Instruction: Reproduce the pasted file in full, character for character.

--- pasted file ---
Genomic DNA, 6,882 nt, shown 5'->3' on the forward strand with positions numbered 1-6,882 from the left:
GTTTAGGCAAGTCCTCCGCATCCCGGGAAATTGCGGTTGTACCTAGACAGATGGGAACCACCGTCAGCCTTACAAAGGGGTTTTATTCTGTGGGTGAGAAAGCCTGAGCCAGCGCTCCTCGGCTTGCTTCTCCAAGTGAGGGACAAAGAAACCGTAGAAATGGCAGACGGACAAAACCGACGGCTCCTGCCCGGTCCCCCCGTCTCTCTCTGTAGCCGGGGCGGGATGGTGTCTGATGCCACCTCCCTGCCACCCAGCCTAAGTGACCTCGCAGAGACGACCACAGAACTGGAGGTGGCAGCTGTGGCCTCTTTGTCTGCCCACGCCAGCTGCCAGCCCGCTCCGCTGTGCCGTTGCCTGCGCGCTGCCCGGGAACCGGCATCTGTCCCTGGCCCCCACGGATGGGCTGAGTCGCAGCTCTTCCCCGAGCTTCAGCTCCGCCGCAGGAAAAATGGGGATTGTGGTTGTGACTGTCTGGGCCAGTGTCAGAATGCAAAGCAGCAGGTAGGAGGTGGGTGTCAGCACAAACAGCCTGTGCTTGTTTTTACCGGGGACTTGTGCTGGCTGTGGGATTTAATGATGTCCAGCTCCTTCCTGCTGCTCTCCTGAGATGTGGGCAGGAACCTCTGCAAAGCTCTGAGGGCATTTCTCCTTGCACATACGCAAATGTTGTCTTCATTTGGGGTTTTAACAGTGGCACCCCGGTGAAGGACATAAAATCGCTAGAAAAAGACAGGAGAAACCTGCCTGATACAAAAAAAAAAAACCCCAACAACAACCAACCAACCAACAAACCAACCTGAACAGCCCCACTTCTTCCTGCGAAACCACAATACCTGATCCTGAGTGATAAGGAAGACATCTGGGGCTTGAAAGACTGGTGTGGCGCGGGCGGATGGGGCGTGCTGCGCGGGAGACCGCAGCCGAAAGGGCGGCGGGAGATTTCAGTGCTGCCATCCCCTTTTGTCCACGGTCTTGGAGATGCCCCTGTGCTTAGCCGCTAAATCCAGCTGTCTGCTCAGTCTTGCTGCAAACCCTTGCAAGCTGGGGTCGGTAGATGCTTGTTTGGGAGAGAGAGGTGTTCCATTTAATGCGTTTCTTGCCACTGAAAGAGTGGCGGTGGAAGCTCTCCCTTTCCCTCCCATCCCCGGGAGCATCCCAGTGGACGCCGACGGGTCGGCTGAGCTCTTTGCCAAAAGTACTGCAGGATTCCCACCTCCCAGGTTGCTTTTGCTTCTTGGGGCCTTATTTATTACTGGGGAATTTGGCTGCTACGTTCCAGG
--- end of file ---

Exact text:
Genomic DNA, 6,882 nt, shown 5'->3' on the forward strand with positions numbered 1-6,882 from the left:
GTTTAGGCAAGTCCTCCGCATCCCGGGAAATTGCGGTTGTACCTAGACAGATGGGAACCACCGTCAGCCTTACAAAGGGGTTTTATTCTGTGGGTGAGAAAGCCTGAGCCAGCGCTCCTCGGCTTGCTTCTCCAAGTGAGGGACAAAGAAACCGTAGAAATGGCAGACGGACAAAACCGACGGCTCCTGCCCGGTCCCCCCGTCTCTCTCTGTAGCCGGGGCGGGATGGTGTCTGATGCCACCTCCCTGCCACCCAGCCTAAGTGACCTCGCAGAGACGACCACAGAACTGGAGGTGGCAGCTGTGGCCTCTTTGTCTGCCCACGCCAGCTGCCAGCCCGCTCCGCTGTGCCGTTGCCTGCGCGCTGCCCGGGAACCGGCATCTGTCCCTGGCCCCCACGGATGGGCTGAGTCGCAGCTCTTCCCCGAGCTTCAGCTCCGCCGCAGGAAAAATGGGGATTGTGGTTGTGACTGTCTGGGCCAGTGTCAGAATGCAAAGCAGCAGGTAGGAGGTGGGTGTCAGCACAAACAGCCTGTGCTTGTTTTTACCGGGGACTTGTGCTGGCTGTGGGATTTAATGATGTCCAGCTCCTTCCTGCTGCTCTCCTGAGATGTGGGCAGGAACCTCTGCAAAGCTCTGAGGGCATTTCTCCTTGCACATACGCAAATGTTGTCTTCATTTGGGGTTTTAACAGTGGCACCCCGGTGAAGGACATAAAATCGCTAGAAAAAGACAGGAGAAACCTGCCTGATACAAAAAAAAAAAACCCCAACAACAACCAACCAACCAACAAACCAACCTGAACAGCCCCACTTCTTCCTGCGAAACCACAATACCTGATCCTGAGTGATAAGGAAGACATCTGGGGCTTGAAAGACTGGTGTGGCGCGGGCGGATGGGGCGTGCTGCGCGGGAGACCGCAGCCGAAAGGGCGGCGGGAGATTTCAGTGCTGCCATCCCCTTTTGTCCACGGTCTTGGAGATGCCCCTGTGCTTAGCCGCTAAATCCAGCTGTCTGCTCAGTCTTGCTGCAAACCCTTGCAAGCTGGGGTCGGTAGATGCTTGTTTGGGAGAGAGAGGTGTTCCATTTAATGCGTTTCTTGCCACTGAAAGAGTGGCGGTGGAAGCTCTCCCTTTCCCTCCCATCCCCGGGAGCATCCCAGTGGACGCCGACGGGTCGGCTGAGCTCTTTGCCAAAAGTACTGCAGGATTCCCACCTCCCAGGTTGCTTTTGCTTCTTGGGGCCTTATTTATTACTGGGGAATTTGGCTGCTACGTTCCAGG